Bruce Davison: Character Counts

Feb 23, 2004  •  Post A Comment

On the upcoming ABC miniseries “Stephen King’s Kingdom Hospital,” Bruce Davison plays Dr. Stegman, the chief neurologist of a very strange medical facility who is described in media notes as “hopelessly arrogant and mean-spirited.”
Though Mr. Davison has enjoyed a varied career, this role is a departure for him. He is better known for serious and sensitive parts on TV, such as his role of an accused murderer on “The Practice” and in TV movies such as 1999’s “A Memory in My Heart,” feature films, including “Runaway Jury” and “X-Men,” and signature roles in films such as 1990’s “Longtime Companion,” where he played a gay man caring for his lover who was dying of AIDS. The “Companion” role earned him a Golden Globe award and an Academy Award nomination.
How Mr. Davison came to get the “Kingdom” role is a story in itself, one that is instructive about what it takes to sustain a career despite the preponderance of typecasting and ageism in Hollywood.
For Mr. Davison this tale begins with a job he didn’t really like-being a voice actor for audio books. “I really hated doing them because there’s not much money in it and it’s just so killing to be in that booth and do all of that work in three or four days,” Mr. Davison recalled last week while in L.A. on a break from the “Kingdom” set in Vancouver, Canada.
Nearly three years ago Mr. Davison got a call from his longtime reps at the Gersh Agency. Stephen King was doing an audio version of his book “From a Buick 8” and wanted him in the cast. Mr. Davison had never met Mr. King but was a big fan of his work. “I couldn’t turn that down,” he recalled.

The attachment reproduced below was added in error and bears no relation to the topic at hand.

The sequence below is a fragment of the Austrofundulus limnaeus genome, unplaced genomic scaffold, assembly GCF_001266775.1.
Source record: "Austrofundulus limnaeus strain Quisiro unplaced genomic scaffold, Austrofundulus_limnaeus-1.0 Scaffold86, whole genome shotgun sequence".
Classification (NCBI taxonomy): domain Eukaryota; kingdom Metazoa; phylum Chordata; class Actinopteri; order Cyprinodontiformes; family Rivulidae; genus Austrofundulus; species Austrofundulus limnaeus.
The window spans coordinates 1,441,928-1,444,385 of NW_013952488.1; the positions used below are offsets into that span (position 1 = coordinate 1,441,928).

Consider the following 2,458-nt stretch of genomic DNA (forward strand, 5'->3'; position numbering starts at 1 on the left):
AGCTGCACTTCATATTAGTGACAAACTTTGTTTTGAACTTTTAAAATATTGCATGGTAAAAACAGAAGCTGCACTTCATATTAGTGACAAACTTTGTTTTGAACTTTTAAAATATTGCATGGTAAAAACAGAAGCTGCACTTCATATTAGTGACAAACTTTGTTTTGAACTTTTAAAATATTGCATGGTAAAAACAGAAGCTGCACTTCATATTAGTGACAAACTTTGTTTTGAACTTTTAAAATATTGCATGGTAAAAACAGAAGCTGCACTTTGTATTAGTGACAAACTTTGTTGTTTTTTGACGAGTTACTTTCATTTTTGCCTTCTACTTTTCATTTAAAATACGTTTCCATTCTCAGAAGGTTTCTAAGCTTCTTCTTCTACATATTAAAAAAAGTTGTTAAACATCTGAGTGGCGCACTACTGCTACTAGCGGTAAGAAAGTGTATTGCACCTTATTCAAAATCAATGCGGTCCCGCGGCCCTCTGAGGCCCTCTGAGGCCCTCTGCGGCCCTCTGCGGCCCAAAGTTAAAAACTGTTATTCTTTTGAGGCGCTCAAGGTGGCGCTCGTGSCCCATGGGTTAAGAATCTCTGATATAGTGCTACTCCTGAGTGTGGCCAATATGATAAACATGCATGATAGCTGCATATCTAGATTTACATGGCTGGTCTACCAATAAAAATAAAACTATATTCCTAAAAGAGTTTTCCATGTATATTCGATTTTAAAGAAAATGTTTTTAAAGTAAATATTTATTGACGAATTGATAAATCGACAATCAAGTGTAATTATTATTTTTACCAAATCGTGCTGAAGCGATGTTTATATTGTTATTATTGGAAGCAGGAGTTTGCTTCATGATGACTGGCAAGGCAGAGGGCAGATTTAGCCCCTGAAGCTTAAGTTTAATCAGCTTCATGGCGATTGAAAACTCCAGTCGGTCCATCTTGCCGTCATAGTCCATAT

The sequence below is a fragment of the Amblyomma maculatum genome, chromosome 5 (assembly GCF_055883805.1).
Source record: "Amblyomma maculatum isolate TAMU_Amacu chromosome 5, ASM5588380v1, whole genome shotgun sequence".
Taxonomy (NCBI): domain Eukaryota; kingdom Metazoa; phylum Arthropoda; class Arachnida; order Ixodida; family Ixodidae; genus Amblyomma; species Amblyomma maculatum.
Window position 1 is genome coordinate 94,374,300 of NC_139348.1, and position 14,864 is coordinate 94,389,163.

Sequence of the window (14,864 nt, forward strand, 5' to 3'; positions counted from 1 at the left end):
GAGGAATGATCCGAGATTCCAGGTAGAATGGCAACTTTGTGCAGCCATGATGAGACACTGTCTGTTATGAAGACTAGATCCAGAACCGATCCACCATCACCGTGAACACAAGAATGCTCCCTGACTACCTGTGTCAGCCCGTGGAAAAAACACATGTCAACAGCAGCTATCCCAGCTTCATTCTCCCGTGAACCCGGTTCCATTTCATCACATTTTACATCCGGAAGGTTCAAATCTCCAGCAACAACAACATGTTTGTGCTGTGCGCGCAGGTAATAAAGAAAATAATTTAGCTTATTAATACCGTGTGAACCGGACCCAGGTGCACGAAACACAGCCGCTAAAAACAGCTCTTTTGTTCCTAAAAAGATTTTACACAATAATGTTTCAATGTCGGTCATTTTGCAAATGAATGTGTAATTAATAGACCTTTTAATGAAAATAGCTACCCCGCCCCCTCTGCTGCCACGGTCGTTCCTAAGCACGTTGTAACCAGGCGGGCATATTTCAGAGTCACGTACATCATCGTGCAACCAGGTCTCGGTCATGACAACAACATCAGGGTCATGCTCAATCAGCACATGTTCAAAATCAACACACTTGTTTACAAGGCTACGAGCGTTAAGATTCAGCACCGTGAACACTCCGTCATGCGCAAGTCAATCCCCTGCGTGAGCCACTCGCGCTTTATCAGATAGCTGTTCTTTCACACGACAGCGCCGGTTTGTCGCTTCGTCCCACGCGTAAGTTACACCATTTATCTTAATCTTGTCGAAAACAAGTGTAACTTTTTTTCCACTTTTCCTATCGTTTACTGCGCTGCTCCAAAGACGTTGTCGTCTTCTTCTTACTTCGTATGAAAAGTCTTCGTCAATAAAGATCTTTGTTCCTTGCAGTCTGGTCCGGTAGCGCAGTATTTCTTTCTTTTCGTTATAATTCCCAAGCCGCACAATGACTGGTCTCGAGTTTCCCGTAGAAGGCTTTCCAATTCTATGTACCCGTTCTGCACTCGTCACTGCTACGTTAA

“When you are out there for all these years you don’t realize maybe somebody’s been watching from their living room,” Mr. Davison said. “So I did the King book and got a beautiful letter from him saying, `You did a great job. Anytime you want to do something, you are the man.’ So I kept the letter on my wall.”
Mr. Davison decided long ago that he wasn’t going to worry about being the star in every project. Director Robert Aldrich once advised him to be a character actor because character actors always get work.
A year after working on “Buick 8,” Mr. Davison heard about the “Kingdom Hospital” project and called his agent. “And they said, `Well, you are on the list,”’ meaning he was one of the actors under consideration.
“And I said, `The hell with that. Here’s this letter. Take this letter to the producers, to the powers that be, and tell them I am the man!”
Mr. Davison knew the odds were against him. Despite his ability to be a chameleon on-screen, he knows all about typecasting and ageism. It is particularly difficult when dealing with young casting directors who think he can do only the kinds of roles he has done in recent years.